Although I’ve simplified the scenario above suffice it to say that reactions to the issue have broken out in a war of words between the industry and those who condemn the practice. The issue is quite a conundrum for me and I’ve mixed emotions about the issue.

The HSUS video brought on a disgusting thought process for me. Thinking about dead baby pig intestines being ground up and fed back to their mother’s is just plain gross! I’m not alone in my thoughts and most who’ve viewed the video are shocked.

On the other hand, the pork industry has come out swinging with reactionary measures of explanation. Baby piglets are dying by the millions from the PED virus. The virus doesn’t discriminate between large or small farms. Infected piglets suffer a horrible death from acute diarrhea. The practice of grinding up the intestines of dead infected piglets, known as “feedback”, is fed to the sows in an attempt to expose them to the virus in the hopes of building immunities and passing them on to future piglets.

The conundrum!

Not one who readily accepts explanations to something that has horrified me I had to look further in an attempt to get to the bottom of things. Being an animal lover I would not be able to stand by and watch millions of baby pigs die a horrible death without any attempt to do something about it.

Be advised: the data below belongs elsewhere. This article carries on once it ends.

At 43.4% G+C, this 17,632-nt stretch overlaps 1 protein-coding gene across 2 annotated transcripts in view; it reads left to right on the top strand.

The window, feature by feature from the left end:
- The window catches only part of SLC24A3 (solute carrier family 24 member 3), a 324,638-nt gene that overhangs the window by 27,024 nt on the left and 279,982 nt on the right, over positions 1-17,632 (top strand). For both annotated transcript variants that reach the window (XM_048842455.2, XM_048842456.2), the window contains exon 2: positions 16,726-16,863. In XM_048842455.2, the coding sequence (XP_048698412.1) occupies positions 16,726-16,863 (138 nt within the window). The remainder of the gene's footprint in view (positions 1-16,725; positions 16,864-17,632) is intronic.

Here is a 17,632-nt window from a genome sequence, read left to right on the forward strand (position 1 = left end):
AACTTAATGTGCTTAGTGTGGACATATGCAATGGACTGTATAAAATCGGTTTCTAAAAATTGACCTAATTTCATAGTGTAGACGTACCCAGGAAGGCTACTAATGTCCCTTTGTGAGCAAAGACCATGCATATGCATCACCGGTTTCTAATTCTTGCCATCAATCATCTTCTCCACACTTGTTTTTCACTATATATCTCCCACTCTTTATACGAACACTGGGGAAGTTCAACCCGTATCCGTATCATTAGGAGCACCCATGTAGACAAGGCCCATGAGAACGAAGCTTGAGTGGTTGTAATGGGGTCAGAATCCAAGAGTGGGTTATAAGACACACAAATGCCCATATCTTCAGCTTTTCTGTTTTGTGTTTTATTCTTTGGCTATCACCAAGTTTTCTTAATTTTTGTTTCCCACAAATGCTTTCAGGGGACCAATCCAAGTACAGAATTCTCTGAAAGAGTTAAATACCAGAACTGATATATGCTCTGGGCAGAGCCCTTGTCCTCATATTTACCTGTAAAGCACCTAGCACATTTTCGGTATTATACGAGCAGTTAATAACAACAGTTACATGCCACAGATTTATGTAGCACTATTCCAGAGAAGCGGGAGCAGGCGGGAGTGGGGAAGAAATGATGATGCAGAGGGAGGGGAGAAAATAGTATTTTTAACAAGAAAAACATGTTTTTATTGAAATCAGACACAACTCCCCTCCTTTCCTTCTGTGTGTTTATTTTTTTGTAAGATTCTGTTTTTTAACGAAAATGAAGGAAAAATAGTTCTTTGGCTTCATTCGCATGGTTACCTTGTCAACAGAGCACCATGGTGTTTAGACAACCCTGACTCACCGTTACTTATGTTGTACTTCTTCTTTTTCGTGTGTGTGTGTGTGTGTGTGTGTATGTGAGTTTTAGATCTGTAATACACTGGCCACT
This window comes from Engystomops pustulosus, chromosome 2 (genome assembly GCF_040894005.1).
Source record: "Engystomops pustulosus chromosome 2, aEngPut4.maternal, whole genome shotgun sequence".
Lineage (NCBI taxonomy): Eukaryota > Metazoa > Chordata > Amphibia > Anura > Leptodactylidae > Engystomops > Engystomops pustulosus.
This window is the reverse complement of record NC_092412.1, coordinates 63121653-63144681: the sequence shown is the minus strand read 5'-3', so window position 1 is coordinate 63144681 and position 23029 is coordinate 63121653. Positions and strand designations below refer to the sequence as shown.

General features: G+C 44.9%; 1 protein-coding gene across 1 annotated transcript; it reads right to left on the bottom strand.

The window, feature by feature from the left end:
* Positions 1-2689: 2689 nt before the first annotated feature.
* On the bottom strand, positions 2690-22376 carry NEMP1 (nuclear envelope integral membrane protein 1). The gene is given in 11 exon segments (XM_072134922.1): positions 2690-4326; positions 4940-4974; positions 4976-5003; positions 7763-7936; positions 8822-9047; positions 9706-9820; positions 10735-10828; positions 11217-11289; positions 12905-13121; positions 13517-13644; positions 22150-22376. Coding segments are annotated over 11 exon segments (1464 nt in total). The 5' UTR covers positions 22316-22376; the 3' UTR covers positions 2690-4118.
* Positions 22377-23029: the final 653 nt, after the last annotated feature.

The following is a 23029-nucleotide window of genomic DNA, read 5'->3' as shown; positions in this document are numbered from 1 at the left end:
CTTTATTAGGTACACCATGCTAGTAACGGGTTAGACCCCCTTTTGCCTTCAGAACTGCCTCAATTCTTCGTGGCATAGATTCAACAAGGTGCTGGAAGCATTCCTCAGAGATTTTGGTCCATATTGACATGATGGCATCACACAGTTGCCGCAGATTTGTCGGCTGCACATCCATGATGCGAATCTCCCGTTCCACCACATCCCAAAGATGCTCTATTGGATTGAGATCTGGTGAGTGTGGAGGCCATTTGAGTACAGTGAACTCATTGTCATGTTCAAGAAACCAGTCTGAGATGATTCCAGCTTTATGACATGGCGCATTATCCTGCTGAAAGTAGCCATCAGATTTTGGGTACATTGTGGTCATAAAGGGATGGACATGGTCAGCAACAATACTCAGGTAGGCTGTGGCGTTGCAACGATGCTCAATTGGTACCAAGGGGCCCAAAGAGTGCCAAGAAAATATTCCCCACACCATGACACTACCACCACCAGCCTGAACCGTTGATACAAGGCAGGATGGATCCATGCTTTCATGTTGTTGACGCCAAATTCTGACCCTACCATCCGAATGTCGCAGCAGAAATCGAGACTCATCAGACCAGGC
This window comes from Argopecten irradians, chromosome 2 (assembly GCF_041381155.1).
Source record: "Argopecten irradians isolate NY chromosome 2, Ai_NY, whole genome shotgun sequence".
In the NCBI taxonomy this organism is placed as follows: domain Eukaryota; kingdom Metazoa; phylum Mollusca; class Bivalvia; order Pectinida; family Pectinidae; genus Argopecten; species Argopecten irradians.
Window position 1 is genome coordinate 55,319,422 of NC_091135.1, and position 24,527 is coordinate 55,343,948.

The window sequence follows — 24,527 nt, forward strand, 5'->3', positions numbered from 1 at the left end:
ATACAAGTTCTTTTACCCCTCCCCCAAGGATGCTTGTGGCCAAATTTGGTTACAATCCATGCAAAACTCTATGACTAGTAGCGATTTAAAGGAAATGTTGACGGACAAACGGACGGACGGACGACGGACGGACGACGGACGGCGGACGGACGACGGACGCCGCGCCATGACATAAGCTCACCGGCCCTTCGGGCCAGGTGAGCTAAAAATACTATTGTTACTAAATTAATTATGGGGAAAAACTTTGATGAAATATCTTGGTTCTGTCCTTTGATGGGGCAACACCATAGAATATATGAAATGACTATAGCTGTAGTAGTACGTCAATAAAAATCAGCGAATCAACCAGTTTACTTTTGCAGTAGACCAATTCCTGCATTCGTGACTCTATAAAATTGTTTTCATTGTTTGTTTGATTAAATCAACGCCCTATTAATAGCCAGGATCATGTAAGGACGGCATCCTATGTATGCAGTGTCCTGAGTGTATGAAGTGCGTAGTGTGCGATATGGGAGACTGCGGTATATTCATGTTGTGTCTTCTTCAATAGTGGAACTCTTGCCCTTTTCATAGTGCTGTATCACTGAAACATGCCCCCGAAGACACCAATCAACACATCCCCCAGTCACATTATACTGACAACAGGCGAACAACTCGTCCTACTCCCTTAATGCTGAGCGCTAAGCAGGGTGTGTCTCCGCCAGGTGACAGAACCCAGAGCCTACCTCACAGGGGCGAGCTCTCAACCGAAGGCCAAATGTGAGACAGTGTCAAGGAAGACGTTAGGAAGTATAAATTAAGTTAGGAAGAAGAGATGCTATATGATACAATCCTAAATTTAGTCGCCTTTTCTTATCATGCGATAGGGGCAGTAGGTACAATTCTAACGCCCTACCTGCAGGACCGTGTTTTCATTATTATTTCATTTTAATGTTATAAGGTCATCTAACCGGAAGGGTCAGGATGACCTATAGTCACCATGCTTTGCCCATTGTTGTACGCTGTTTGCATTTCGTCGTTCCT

There are several arguments out there against the “feedback” practice mostly being along the line of “consequences of industrial animal agriculture” (a payback). Most often I would agree with this however the best I can conclude is that the PED virus is affecting all types of hog operations.

Some industry experts claim the HSUS video is another attempt by the organization to stop the raising of animals for consumption. In this case pork! True or not, it isn’t going to happen.

Efforts toward development of a vaccine include utilizing the virus in some method of exposure to build immunity. Awaiting the development of a vaccine and approval by FDA will take time. Lots of time! According to some reports, the industry has already spent $1 million toward research.

I have to wonder how much has been spent and will be spent toward exposure of the “feedback” practice and reactionary measures by industry. In my humble opinion that money could be better spent! Maybe along the lines of finding answers to combat and stop the PED virus in its tracks! It appears that might be the more humane thing to do instead of wasting precious time and money arguing while piglets continue to die.

Insanity in the House of Representatives